Results of 2011 Rosenberg MAP Survey released
The Rosenberg Survey team is pleased to announce that results are in for the 2011 MAP Survey. Overall, the survey reveals a trend that many firms are reinvesting in the future. Firms are spending the extra time and money in marketing and business development. In addition, many are considering, or are in the process of, mergers and acquisitions, as partners near retirement age.
Revenue rose 1.7 percent in 2010, a slight improvement from the 1.4 percent increase in 2009. When the impact of mergers is taken out, the growth rate was only 0.8 percent. Though the revenue increase is small, it's noteworthy, because for the first time in two years, the growth rate increased from the prior year instead of decreasing. You might say that the "bleeding has stopped." Revenues were up for firms in all size ranges, though firms with annual fees in excess of $20 million experienced a 4.6 percent higher growth rate than smaller firms.
Profits, as measured by income per partner, averaged $360,000 compared to $354,000 in 2009. Faced with flat growth, firms did a good job of lowering salary expense, which previously had been virtually a fixed cost, and of reducing overhead spending. These tactics enabled firms to enjoy a modest improvement in profits despite the continuance of the recession.
Projections for 2011 show a significant improvement over 2010. Overall, firms are projecting a 3.5 percent growth rate, the highest since 2008.
The percentage of partners over age fifty broke the 60 percent barrier for the first time ever, finishing at 61 percent. This figure has been rising year by year as baby boomers inch closer to retirement age. "Firms continue to grapple with the succession issue," said Charles Hylan, CPA, and member of the Rosenberg Survey team. "They're looking at their younger partners and realizing they don't have the leadership to take the firm into the next generation . . . hence all the acquisitions."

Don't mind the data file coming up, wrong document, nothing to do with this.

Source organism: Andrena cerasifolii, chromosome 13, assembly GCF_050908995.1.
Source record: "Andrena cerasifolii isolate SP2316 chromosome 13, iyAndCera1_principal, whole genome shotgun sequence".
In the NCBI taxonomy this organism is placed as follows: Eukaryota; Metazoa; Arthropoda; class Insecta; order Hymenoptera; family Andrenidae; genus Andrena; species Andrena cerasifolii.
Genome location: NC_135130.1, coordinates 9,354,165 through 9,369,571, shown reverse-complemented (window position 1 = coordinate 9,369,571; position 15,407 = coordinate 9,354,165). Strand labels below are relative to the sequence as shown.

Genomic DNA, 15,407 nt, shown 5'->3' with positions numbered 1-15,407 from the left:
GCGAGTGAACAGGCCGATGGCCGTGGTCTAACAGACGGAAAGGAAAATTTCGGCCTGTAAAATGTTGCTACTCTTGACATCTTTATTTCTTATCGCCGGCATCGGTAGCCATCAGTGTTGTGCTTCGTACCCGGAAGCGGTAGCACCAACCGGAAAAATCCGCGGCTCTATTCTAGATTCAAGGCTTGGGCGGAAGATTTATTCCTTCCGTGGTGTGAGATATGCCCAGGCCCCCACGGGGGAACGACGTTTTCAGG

Marketing expenses as a percentage of fees in 2010 ranged from 1.7-2.1 percent, virtually unchanged from 2009. This is inconsistent with the observation from CPA firms and consultants alike, that marketing and practice development are being focused on like never before in an effort to combat the sluggish economy. "We’ve received a tremendous number of calls from firms needing help with their marketing efforts," said Hylan.
The Rosenberg MAP survey, now in its thirteenth year, reports on the results of 408 firms, most of which range from $2–20 million in annual fees. Nearly one hundred CPA firm metrics are measured.
"We're passionate about our commitment to making our survey the most accurate and authoritative national survey of CPA firm statistics in the profession. Every year, 30-40 percent of the data we receive contains gross errors," said Rosenberg. "Our survey team of three CPAs reviews the data and gets revisions where necessary. We simply will not include data in our survey that doesn't look right."
The Rosenberg Survey was created by Chicago-based Marc Rosenberg, CPA, a nationally known consultant, author, and speaker to the CPA profession. Rosenberg consults primarily on partner compensation and retirement, succession planning, CPA firm mergers, partner retreats, and strategic planning.
The Rosenberg Survey partners with the Growth Partnership, which serves public accounting firms in the areas of practice management, outsourced marketing, and lead generation. Its leadership development division, the Partner Institute, is a partner development program. Teekay LNG Partners employs more than twenty individuals who, collectively, possess well over a century of accounting industry work experience.
The Rosenberg MAP Survey will be sent to participants in September. The Survey also can be purchased for $450. Call Carol Stano, CPA, at 314-447-2345 to order or visit www.rosenbergsurvey.com for an order form.
Voice of the Editor
Even though any accounting auditor would tell you it seems like there are an awful lot of tax accountants out there, surely one-third of the country isn't made up of tax preparers, so it's rather startling news to learn that one-third of Americans like to do their taxes. Who knew?
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